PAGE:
In the chapel I see, though he cannot see me, a short, bald, bespectacled, homely fellow, swinging a broom in the air. At first I find it a source of hilarity—old Al has finally lost it. But as I approach, as I peer into the darkened church, I see that Al is deadly serious. He is utterly absorbed in his flayling about. A sparrow is trapped in the chapel, and, Al must have seen, is set on flying straight toward false deliverance, straight at the clear glass, straight at the brightly scrubbed religious glass cleaned up with so much Methodist cleanliness is next to godliness piety that the poor thing is deceived into mistaking piety for salvation, glass for air. Kyrie Eleison! Al swings, shouts, jumps, doing as he can everything he can to drive the bird out of the church, to drive the bird out the open door, past the steps, out the path, over the bell, beyond the little steeple, and into the grace and freedom of the open air.

His parishioner however is an orthodox bird, religious and pious, and set on a disciplined course. What bird anyway ever understands until it is too late the difference between air and glass, freedom and religion?

I watch, and I suddenly have the dread feeling that I am an uninvited observer in a personal drama, trauma, amid flora and fauna. Al swings, the bird loops, dives, lifts, flies—thud.

Gong. Gong. Gong. Gong. Gong.

Unseen, I watch Al as Al groans and cries. He moves to the window, and shamelessly I watch from my hiding place. Under the cross he finds the bird, another victim of religion and piety, deader than a doornail. He takes a large white handkerchief from his pocket. Later in life, his and mine, I learn the constant contents of his pocket—handkerchief, cigarettes, billfold, pocket knife. He bows to the bird. He gathers the sparrow in his hands, weeping, covers the bird in his handkerchief, weeping, holds the bird at the glass, weeping.

I saw this with my own eyes.

There he stood, before the beautiful blue expanse, the home and heart loveliness of Owasco Lake, in the heart of the Finger Lakes, the single most beautiful place in the world, heaven for those of us who did swim there. I stood as long as his back was toward me, a good long while. Then, when he began to move, to find a way toward some natural burial, I jogged out down to the waterfront, and to my safety duties, and to the teaching of the prone float. I never mentioned it to Al, and he never spoke of it in my hearing.

In the next several years I became better acquainted with, better related to tragedy, of various sorts. Into each life a little rain must fall. I ended up a preacher, too, not least because of Al. I preached at funerals. I preached at memorials. I preached on Memorial Sundays. I preached at commemorations. Once a year I preached on Good Friday. Thirty and more years later I look back through the open chapel door, past the pews, over the cross, out through the window and over the lake. There still is Al, still before the silence of lake and cross. I felt that day that I had been given a front row seat at something, somewhere, (Mercy? Calvary?), at the origins of loving and giving. We live out of the future and understand out of the past. While I gaze at this in memory, or recollection, I realize that this is just about the best definition I can give of a pastor. One who knows the difference between religion and salvation, between glass and air, between cross and freedom, and chases those hiding from life out of church into life, with all his might, and when he fails, knows and shows cruciform love.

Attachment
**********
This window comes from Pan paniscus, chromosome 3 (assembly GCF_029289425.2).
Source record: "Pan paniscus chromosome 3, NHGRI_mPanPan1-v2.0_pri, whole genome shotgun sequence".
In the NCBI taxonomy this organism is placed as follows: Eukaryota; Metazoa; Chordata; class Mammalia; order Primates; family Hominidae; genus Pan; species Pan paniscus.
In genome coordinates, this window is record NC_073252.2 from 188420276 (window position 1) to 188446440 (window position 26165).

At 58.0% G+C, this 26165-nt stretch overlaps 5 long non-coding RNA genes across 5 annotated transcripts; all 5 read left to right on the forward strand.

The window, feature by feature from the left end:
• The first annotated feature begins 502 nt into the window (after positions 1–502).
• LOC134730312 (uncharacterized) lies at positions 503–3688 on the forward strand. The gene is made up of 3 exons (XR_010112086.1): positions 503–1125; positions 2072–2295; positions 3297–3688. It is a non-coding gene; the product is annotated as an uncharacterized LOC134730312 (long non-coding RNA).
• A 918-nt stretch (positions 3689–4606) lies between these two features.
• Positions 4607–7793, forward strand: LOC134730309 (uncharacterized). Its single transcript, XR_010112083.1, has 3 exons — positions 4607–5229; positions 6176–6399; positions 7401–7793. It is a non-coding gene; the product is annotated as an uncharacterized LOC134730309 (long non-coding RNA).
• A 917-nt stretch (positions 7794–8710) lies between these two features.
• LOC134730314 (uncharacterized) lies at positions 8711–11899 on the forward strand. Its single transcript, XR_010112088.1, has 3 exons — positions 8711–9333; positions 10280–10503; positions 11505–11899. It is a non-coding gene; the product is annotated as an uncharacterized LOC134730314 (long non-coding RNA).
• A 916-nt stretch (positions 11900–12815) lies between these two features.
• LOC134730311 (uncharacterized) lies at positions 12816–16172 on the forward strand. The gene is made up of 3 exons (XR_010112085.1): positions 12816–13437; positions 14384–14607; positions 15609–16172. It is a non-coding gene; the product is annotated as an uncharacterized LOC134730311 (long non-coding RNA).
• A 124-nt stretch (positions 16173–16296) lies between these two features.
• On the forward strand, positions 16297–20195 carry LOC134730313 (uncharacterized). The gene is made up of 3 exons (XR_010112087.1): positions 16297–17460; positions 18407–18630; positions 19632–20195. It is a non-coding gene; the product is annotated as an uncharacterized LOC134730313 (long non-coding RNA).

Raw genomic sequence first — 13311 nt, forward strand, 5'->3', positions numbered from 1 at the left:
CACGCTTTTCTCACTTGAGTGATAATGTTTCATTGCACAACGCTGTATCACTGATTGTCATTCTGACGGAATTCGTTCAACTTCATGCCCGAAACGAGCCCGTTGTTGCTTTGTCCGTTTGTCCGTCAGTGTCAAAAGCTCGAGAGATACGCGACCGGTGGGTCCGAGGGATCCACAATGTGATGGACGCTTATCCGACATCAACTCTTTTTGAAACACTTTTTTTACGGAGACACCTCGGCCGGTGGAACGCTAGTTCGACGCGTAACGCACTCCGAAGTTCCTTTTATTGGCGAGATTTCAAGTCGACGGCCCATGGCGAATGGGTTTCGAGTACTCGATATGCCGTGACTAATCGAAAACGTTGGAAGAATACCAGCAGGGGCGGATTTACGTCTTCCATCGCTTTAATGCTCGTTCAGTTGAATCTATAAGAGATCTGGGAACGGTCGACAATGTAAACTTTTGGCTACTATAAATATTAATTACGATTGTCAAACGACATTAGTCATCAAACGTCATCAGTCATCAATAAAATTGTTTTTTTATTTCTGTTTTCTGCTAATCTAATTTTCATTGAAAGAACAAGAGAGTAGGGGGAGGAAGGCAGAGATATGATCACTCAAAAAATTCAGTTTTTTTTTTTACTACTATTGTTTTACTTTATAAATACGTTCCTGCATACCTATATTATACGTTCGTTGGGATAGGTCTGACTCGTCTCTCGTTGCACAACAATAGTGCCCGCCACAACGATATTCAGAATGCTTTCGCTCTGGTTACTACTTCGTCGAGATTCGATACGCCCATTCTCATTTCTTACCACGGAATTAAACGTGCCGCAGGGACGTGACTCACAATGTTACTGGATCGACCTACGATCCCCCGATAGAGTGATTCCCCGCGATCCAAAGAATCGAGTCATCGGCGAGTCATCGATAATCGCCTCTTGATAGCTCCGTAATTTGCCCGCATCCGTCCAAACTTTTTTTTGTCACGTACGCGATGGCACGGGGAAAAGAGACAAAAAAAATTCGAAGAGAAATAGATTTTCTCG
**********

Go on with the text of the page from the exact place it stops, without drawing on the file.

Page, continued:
R
ebecca, my Memorial Sunday prayer for you is that you will take a sense of cradling care with you, for every hour, on every day, enough to sustain you and your family, and enough more to share with your neighbor.

Therefore I tell you, do not be anxious about your life, what you shall eat or what you shall drink, nor about your body, what you shall put on. Is not life more than food, and the body more than clothing? Look at the birds of the air: they neither sow nor reap nor gather into barns, and yet your heavenly Father feeds them. Are you not of more value than they? And which of you by being anxious can add one cubit to his span of life? And why are you anxious about clothing? Consider the lilies of the field, how they grow; they neither toil nor spin; yet I tell you Solomon in all his glory was not arrayed as one of these…The Gentiles seek all these things; and your heavenly Father knows that you need them all. But seek first his kingdom and his righteousness, and all these things shall be yours as well.